Bridges New York City

Bridges – Must See Tourist Attractions in New York City

Bridges & Tunnels in NYC, New York, USA

Home » Travel Arrangements » Sightseeing » Bridges » Bronx Whitestone Bridge »info

Bronx Whitestone Bridge

The Bronx Whitestone Bridge, colloquially referred to as the “Whitestone Bridge”, is a suspension bridge that crosses the East River and connects the boroughs of Queens and The Bronx via Interstate 678. The bridge was designed by Othmar Ammann and opened to traffic with four lanes on April 29, 1939.

The Bronx-Whitestone Bridge opened on April 29, 1939. The bridge featured pedestrian walkways as well as four lanes of vehicular traffic, which carried 17,000 vehicles during the year 1940. Toll was 25 cents. The 2,300-foot center span was the fourth longest in the world at the opening.
Ammann’s plan to use I-beam girders proved to be a poor one after the collapse of the Tacoma Narrows Bridge in Washington. The Narrows Bridge employed an 8-foot deep girder system, much like the Whitestone Bridge. In 1943, the pedestrian walkways were removed and the four lanes of roadway traffic was widened to six in a project to install 14-foot high trusses on either side of the deck to weigh down the bridge in an effort to reduce oscillation. These trusses detracted the look of the once-streamlined looking span.

The Metropolitan Transportation Authority planned to spend $286 million in bridge renovations which started in August 2001. These renovations, which are still in progress, include removing the cable stays installed in the 1940s, removing the 14-foot trusses (which proved to be too heavy for the bridge’s suspension cables which were not designed to hold such weight) and installing variable message signs. Replacing the deck of the bridge and assisting in lightening the deck by 6,000 pounds are projected to be done by 2008. The bridge remains in service during overhaul, but a reduced number of lanes lead to traffic backups and signs suggesting use of the Throgs Neck Bridge. Trucks over 40 tons are prohibited from using the span since 2005.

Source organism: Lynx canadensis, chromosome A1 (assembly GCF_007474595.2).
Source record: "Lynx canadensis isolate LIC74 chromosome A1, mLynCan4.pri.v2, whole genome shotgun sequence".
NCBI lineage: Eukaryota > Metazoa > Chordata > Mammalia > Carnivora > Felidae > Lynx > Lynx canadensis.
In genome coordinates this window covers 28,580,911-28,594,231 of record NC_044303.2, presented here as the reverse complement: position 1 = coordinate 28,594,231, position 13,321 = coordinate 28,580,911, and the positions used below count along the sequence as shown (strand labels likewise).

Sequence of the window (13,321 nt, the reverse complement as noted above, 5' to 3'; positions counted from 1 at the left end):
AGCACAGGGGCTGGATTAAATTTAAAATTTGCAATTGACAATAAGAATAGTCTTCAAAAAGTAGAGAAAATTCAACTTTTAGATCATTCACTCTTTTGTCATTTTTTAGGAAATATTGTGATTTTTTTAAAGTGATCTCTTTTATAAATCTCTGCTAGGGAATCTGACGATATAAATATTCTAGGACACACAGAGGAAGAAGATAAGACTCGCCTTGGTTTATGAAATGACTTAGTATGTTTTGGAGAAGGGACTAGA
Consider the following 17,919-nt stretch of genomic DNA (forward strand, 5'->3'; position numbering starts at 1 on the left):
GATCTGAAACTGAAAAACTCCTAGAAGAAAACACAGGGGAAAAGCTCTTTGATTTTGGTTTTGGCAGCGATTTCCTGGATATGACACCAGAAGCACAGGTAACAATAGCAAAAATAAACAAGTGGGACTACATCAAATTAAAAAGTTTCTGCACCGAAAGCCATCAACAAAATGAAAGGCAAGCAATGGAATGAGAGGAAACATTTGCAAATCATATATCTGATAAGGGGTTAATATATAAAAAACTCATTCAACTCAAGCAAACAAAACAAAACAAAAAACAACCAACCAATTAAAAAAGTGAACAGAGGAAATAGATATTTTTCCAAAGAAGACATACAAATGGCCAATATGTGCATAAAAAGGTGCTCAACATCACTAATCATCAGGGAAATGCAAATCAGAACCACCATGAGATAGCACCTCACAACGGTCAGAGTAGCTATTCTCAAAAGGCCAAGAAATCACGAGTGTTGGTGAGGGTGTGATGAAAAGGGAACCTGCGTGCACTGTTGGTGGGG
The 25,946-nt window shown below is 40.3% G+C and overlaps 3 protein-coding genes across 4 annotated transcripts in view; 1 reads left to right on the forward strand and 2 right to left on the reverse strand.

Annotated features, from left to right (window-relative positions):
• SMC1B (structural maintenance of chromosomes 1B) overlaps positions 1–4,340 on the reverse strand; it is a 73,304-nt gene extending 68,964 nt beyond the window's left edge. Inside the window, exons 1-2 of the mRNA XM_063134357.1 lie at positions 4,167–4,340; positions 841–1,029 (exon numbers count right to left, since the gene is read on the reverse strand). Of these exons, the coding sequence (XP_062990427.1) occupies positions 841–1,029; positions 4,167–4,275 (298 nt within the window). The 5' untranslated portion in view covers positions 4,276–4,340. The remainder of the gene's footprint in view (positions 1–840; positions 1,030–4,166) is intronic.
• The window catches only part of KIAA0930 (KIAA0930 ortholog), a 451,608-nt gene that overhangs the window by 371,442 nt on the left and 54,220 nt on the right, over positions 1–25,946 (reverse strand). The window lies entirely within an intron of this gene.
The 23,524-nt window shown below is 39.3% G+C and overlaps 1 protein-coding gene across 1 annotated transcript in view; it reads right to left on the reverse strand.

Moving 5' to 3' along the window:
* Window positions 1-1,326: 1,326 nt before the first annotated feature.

Originally built to connect the Hutchinson River Parkway in the Bronx to the Whitestone Parkway in Queens, it was redesignated Interstate 678 in the late 1950’s. The approaches to the bridge were soon after converted to Interstate Highway standards. The Whitestone Parkway became the Whitestone Expressway, and part of the Hutchinson was converted to an expressway. They now share the I-678 designation with the bridge itself.

The sidewalks that had been included when originally constructed were removed from the bridge to allow for wider vehicular lanes. After the removal of the sidewalks, bicyclists were able to use QBx1 buses of the Queens Surface Corporation, which could carry bicycles on the front-mounted bike racks. However, since the Metropolitan Transportation Authority absorbed the bus routes formerly operated by Queens Surface, the bike racks have been eliminated [1]. Bicyclists are now forced to detour to the Triborough Bridge or possibly try hitchhiking across, which is illegal [2] and considered very dangerous in New York City.
From March 13, 2005, the crossing charge for a two-axle passenger vehicle is $4.50 charged in each direction, with a $.50 discount for E-ZPass users. The crossing charge for a motorcycle is $2.00 charged in each direction, with a $0.25 discount for E-ZPass users.
The Bronx Whitestone Bridge is owned by the New York City and operated by the Triborough Bridge and Tunnel Authority, an affiliate agency of the Metropolitan Transportation Authority.

Although the neighborhood of Whitestone is located in Queens, several businesses on the Bronx side of the bridge include “Whitestone” in their names, owing to the bridge’s often-shortened name.

Details

Longest span : 701.04 meters (2,300 feet)
Total length : 1,149.10 meters (3,770 feet)
Vertical clearance : 14 feet 6 inches (4.4 m)
Opening date : April 29, 1939

CitySights NY Go Card USA - Top USA Attractions for 1 Low Price!
Find Great Deals at BedandBreakfast.com!

You may also like...

Leave a Reply

Your email address will not be published. Required fields are marked *